It was almost ten years ago when people first started to work on setting up a reference group, getting funding for transcriptions and the long painful process of deciding who was spokesperson for what family and how it was going to function. Mind you, patience is a renowned virtue in Indigenous Australia.

Kim Scott won the Miles Franklin Award for his book Benang. There’s a second Indigenous winner now from the other end of the country, Alexis Wright. But these stories, saw him in the role of midwife rather than procreator. So much discussion -about placenames, should they be included; about which words to use, we don’t say it that way today; should we talk this over with the family first – one story was pulled for that reason, the family weren’t ready, the story wasn’t ready; about illustrations – although it’s clear that the artists provided morale boosting moments away from the words.

So today was about giving out 50 copies of the story to the wider family, to the relatives, and yes, one to that boy from Lockyer, that one makin’ all the big promises and one to that old white fella, Bill Hassell whose father’s father had recorded many words and whose grandmother had recorded uniquely women’s stories from Jerramungup – home country for some of today’s family. ‘An unexpected privilege’ he was touched in the heart.

Finally, Iris, Roma and Kim took turns reading one of the stories to us about a boy finding his uncle, fishing for groper and learning about his inheritance.

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Monday, October 01, 2007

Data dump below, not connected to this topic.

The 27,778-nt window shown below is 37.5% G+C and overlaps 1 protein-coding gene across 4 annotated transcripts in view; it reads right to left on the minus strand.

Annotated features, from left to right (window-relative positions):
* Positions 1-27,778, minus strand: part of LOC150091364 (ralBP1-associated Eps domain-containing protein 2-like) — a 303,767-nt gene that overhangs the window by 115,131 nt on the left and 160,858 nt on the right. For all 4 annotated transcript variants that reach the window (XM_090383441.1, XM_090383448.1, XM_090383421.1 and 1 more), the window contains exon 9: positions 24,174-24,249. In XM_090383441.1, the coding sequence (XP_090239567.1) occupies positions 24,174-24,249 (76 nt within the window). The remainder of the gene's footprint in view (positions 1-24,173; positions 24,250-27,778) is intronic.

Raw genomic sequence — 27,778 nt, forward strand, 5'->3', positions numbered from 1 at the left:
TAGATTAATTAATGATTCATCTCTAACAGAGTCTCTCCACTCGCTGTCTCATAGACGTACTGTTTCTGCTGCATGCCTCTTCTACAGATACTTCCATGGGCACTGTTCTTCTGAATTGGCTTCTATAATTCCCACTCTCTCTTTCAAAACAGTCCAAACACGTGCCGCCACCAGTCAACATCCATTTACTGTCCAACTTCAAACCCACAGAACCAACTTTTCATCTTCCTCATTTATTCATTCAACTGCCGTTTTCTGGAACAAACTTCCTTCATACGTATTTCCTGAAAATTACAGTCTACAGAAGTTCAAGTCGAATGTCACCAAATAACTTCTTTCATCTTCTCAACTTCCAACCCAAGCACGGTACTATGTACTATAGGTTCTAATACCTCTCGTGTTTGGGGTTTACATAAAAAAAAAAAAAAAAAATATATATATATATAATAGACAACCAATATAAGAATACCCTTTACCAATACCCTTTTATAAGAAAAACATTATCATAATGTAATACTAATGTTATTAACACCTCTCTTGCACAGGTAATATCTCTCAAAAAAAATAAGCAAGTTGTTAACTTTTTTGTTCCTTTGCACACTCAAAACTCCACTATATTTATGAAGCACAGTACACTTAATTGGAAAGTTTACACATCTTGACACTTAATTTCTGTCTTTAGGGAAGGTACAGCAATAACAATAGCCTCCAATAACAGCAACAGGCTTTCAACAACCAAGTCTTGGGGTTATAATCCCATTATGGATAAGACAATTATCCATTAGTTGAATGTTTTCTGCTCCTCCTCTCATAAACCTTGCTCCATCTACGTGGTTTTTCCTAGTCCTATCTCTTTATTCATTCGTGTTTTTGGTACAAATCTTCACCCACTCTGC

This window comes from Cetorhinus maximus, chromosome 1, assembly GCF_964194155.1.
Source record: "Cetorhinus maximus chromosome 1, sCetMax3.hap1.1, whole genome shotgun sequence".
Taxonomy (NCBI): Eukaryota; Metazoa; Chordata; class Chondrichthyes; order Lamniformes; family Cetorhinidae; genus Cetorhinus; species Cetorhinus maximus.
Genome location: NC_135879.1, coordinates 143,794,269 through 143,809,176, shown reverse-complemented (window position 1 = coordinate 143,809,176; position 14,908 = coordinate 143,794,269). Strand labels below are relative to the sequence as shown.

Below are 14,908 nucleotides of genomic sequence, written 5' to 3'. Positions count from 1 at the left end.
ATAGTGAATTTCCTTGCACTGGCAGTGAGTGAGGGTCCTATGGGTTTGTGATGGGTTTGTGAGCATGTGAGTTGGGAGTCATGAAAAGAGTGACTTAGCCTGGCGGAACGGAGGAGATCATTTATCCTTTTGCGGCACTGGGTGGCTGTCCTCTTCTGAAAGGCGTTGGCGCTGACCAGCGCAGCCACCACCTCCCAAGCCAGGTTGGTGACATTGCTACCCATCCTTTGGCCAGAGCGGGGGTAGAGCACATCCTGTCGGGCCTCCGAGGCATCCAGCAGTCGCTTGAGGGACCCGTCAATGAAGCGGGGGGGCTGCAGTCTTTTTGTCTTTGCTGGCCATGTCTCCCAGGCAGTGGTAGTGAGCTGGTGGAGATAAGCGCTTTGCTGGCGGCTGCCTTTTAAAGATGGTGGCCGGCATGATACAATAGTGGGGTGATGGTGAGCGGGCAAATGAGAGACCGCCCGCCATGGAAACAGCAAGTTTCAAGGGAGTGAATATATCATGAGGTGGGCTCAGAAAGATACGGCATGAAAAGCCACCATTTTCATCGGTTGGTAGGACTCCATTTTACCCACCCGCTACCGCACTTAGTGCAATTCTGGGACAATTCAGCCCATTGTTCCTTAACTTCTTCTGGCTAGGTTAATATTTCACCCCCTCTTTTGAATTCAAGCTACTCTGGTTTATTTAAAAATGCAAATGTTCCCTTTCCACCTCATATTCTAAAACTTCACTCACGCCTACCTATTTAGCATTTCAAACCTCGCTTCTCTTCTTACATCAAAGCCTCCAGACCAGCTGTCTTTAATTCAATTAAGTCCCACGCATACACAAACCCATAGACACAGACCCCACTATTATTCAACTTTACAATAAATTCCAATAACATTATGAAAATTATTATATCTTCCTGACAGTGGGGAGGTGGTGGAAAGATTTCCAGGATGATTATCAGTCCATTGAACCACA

Symmon's Noongar Grammar

Things to do in between doses of radiotherapy could include copying Charles Symmons Vocabulary and Grammar from the 1842 W.A. Almanack on microfilm at the Battye library. And then, pausing for a rest and more water, and very slowly, turning it into some web pages. Why would I do that? You may well ask.
One reason is that apart from an abridged publication as an Appendix in the 1892 edition of Lawrence Threlkeld's Awakabal Dictionary, it hasn't been published since 1842. Another reason is that the only other comprehensive attempt at a Noongar Grammar is by Wilf Douglas in the 1960's. But I suppose the real reason is that it's just so damn interesting!
Charles Symmons was not greatly regarded in the colony at the time because he wasn't a gentleman and he was overlooked for the position of 'Protector of Natives' which went to Francis Armstrong. But Symmons learnt the language quickly and although he acknowledges George Grey as the source of some of his work. I suspect that Grey owed him a debt as well when it came to writing and understanding Noongar language and culture. But then Charles wasn't a gentleman.
He was a teacher though and he had learnt Latin. So he established the first school for Noongar children. His knowledge of Latin is evident in his grammar and Latin wasn't a bad start when it came to Noongar.
Anyhow, you can take a look at Charlie Symmon's work at my Noongar language pages. I'm off to bed.